Ashura, a day of remembrance for Muslims, has almost arrived.
The holy day is observed on the tenth of Muharram, the first month in the Islamic lunar calendar. Ashura marks the death of Hussain ibn Ali — the Prophet Muhammad’s grandson — as well as the day Noah left the ark and Moses was saved from the Egyptians by God.
For both Shia and Sunni Muslims, Ashura is a solemn day. It’s observed differently among the two sects, however.
The Shia mourn and focus on the messages that can be derived from the Martyrdom of Hussain. They wear black and parade through the streets chanting.
The Sunni observe Ashura with a fast.
For all Muslims, good deeds and visiting the shrine of Hussain in Karbala, Iraq are encouraged during Ashura.
Ashura marks the death of Hussain, the Prophet Muhammad’s grandson, for Shia Muslims. It’s a day of remembrance focused on Hussain’s death in the Battle of Karbala in Iraq.
For Sunni Muslims, it marks the day Moses was saved from the Egyptians by God.
It’s observed as a day of atonement for the Sunni, allowing those participating to be forgiven for the sins they committed in the previous year. For them, Ashura is observed as a fast day.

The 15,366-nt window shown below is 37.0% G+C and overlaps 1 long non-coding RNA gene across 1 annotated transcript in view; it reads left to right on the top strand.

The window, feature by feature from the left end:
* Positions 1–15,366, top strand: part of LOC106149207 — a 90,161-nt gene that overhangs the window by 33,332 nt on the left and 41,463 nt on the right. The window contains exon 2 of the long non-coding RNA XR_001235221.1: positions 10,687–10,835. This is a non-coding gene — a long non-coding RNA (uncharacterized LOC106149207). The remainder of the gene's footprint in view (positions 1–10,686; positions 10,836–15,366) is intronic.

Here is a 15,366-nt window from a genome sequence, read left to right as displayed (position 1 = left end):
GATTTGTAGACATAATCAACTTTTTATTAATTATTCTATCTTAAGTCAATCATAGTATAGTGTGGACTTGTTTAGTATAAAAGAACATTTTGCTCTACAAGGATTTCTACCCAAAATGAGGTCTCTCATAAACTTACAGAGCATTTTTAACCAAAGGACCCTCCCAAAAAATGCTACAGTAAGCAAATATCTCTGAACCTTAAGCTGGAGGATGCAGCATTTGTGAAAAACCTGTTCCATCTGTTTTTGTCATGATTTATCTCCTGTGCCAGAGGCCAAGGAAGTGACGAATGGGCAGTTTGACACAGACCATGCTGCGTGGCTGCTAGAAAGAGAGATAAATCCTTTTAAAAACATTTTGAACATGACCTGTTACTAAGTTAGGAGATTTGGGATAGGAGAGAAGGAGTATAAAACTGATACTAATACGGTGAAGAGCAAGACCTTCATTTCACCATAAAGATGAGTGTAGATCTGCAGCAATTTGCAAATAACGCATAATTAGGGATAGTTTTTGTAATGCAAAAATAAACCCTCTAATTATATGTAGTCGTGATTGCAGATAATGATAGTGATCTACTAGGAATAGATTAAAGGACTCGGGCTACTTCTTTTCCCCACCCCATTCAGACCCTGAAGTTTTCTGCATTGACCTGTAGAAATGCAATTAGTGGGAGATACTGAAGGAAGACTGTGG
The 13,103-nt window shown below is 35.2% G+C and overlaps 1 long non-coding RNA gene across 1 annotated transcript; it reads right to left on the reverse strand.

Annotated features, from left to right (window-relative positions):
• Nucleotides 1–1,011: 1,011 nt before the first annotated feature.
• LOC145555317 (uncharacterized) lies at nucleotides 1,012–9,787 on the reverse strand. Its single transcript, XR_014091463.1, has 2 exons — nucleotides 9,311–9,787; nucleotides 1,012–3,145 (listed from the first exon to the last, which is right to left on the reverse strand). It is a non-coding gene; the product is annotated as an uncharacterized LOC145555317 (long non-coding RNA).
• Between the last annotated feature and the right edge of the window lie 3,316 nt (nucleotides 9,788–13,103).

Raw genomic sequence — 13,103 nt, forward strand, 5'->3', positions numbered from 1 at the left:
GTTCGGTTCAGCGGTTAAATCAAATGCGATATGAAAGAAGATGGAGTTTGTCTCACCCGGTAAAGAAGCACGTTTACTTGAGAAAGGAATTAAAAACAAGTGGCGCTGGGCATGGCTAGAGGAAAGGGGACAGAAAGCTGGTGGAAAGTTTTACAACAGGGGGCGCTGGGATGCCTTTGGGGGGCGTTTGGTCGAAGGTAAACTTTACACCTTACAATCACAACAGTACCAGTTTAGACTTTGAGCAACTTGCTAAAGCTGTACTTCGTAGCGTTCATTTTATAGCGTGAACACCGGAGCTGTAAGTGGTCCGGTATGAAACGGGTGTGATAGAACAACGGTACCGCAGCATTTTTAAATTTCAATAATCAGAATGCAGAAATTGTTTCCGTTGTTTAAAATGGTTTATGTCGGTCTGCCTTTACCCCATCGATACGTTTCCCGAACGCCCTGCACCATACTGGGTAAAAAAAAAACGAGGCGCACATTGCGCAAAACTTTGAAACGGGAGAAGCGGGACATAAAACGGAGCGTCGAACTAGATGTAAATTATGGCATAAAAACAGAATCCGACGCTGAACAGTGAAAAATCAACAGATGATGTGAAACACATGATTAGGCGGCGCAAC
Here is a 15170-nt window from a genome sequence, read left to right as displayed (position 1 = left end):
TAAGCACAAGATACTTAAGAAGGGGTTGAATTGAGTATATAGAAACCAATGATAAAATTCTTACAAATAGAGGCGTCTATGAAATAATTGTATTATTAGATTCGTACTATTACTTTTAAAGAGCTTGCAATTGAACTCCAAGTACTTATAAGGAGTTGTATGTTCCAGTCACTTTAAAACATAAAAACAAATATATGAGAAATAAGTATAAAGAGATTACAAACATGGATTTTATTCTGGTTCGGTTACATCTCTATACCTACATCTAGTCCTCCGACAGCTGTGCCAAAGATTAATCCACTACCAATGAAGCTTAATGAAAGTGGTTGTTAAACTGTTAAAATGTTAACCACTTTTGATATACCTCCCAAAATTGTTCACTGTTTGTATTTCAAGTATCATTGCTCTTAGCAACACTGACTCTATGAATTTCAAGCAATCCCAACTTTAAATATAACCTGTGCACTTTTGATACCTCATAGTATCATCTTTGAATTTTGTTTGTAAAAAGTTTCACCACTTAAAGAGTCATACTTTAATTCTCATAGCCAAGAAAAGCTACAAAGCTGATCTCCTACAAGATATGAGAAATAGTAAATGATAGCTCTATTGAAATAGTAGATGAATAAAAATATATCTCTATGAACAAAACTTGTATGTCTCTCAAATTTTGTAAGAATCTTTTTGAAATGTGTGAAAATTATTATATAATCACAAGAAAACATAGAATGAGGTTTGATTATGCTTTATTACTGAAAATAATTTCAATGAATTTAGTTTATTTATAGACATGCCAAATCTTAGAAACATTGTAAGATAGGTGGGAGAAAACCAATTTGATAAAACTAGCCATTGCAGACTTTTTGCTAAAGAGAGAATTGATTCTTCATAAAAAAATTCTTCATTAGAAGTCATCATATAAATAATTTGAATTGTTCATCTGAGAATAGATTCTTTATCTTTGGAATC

When is Ashura?
Ashura is celebrated on the 10th of Muharram — the first day in the Islamic lunar calendar. It begins in the evening of September 20 and ends the following evening.
Sunni Muslim’s mark Ashura with a fast. While abstaining from food and drink, they reflect and seek forgiveness. Shia do not fast, as for them Ashura is not a day in which God asks anything of his followers, but rather a day to commemorate a loss.
The Sunni fast typically falls around Yom Kippur, observed on the tenth of Tishrei on the Jewish calendar. For Jews, this is a similarly somber fast day.